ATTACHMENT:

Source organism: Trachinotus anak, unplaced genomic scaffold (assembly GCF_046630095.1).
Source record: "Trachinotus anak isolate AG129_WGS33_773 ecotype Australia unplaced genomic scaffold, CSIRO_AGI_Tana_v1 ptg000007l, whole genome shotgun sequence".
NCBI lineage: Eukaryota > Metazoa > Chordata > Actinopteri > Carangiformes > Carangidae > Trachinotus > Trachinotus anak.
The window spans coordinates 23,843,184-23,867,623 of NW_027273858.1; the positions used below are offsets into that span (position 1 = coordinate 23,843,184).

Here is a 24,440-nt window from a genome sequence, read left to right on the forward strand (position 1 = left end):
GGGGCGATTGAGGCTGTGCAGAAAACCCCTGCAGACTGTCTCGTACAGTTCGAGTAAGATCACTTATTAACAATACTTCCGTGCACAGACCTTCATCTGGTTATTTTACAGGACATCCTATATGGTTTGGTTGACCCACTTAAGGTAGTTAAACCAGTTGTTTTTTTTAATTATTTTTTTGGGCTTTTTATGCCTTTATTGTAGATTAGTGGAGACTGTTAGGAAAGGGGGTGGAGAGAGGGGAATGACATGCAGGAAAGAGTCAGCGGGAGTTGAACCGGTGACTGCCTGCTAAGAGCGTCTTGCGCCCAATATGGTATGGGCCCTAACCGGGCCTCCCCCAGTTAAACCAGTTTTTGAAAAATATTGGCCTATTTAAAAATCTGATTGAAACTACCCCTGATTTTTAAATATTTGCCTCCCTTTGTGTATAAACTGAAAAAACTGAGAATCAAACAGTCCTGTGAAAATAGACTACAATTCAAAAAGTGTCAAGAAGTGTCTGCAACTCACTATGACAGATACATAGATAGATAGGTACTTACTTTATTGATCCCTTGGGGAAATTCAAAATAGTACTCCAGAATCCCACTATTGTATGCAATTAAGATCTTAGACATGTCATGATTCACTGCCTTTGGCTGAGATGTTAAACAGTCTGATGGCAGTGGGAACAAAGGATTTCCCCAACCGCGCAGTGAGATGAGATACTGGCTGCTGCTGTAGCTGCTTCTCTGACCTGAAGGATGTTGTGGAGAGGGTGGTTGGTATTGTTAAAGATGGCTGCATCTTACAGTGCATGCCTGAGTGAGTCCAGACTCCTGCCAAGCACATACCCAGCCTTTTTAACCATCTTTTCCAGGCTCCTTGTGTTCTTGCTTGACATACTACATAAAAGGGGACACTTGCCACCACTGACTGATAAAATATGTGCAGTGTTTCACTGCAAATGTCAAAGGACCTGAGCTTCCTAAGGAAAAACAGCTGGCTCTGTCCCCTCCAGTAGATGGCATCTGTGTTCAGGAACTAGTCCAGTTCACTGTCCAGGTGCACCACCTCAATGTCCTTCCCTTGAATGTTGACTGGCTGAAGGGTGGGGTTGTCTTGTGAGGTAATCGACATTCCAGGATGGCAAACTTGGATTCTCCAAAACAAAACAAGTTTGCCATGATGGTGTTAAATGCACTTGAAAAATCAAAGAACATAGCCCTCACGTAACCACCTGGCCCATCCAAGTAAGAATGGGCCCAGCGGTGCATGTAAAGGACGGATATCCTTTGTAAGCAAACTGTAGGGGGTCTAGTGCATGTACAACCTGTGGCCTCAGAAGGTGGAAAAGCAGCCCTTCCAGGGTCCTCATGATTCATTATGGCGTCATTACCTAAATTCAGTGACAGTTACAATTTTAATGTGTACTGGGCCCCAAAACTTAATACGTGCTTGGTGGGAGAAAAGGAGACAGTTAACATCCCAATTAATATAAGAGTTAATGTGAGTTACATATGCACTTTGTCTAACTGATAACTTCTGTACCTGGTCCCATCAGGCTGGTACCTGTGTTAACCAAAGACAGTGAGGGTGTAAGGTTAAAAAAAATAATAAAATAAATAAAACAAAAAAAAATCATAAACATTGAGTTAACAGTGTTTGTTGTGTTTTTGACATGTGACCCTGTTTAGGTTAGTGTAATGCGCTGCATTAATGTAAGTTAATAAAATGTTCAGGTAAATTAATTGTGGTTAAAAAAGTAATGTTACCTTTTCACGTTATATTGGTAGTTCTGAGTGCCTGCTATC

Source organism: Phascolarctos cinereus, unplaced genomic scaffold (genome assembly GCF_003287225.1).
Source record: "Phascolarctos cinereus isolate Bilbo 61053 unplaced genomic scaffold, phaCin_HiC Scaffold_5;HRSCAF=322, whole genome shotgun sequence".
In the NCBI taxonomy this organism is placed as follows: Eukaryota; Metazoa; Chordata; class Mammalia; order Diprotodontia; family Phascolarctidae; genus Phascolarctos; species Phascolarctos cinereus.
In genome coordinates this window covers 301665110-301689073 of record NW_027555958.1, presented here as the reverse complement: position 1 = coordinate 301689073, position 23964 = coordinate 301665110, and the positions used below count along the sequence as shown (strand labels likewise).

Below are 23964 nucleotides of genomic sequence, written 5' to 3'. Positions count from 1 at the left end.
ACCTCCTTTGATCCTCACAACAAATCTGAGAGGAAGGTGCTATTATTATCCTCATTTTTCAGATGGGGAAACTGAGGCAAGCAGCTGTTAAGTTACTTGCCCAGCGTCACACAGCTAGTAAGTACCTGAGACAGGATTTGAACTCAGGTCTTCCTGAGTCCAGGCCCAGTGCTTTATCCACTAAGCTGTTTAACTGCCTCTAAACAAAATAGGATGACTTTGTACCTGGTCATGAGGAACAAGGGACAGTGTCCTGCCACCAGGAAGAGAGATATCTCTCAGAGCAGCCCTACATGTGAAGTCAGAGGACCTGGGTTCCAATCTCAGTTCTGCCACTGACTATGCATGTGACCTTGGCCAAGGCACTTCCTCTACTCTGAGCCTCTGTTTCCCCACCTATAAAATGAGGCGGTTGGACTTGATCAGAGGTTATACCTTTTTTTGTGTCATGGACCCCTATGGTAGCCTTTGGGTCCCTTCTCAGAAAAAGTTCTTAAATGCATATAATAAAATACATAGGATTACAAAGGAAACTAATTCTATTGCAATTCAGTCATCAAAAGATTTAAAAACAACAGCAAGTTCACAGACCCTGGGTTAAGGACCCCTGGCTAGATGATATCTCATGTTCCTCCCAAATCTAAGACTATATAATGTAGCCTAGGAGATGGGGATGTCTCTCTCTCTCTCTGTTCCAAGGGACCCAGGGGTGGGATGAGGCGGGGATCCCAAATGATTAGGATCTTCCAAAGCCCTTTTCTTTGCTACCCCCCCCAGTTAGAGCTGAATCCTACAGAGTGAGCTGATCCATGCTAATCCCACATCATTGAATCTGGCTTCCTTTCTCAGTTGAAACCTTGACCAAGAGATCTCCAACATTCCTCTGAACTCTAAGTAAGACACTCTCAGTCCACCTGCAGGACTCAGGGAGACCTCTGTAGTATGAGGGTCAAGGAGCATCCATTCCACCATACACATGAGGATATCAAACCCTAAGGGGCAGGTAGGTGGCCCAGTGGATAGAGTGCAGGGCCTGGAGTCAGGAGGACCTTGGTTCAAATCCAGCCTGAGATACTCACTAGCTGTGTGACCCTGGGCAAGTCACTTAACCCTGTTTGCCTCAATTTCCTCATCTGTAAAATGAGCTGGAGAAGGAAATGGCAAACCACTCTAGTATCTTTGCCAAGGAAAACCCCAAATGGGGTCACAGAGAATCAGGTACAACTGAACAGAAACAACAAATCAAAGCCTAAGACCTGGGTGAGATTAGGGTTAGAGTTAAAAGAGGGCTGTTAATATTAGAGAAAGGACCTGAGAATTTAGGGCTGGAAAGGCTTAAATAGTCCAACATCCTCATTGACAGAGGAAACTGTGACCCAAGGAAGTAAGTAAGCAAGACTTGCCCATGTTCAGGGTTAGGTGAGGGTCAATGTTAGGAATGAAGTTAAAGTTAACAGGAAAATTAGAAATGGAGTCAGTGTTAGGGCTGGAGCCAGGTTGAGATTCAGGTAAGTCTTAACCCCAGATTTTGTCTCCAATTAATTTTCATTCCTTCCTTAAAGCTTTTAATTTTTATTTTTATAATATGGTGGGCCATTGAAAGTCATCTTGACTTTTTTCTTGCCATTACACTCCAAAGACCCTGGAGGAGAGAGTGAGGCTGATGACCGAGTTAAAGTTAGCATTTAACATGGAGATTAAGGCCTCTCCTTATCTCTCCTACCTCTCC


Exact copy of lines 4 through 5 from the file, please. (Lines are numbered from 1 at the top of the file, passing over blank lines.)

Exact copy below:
The window spans coordinates 23,843,184-23,867,623 of NW_027273858.1; the positions used below are offsets into that span (position 1 = coordinate 23,843,184).

Here is a 24,440-nt window from a genome sequence, read left to right on the forward strand (position 1 = left end):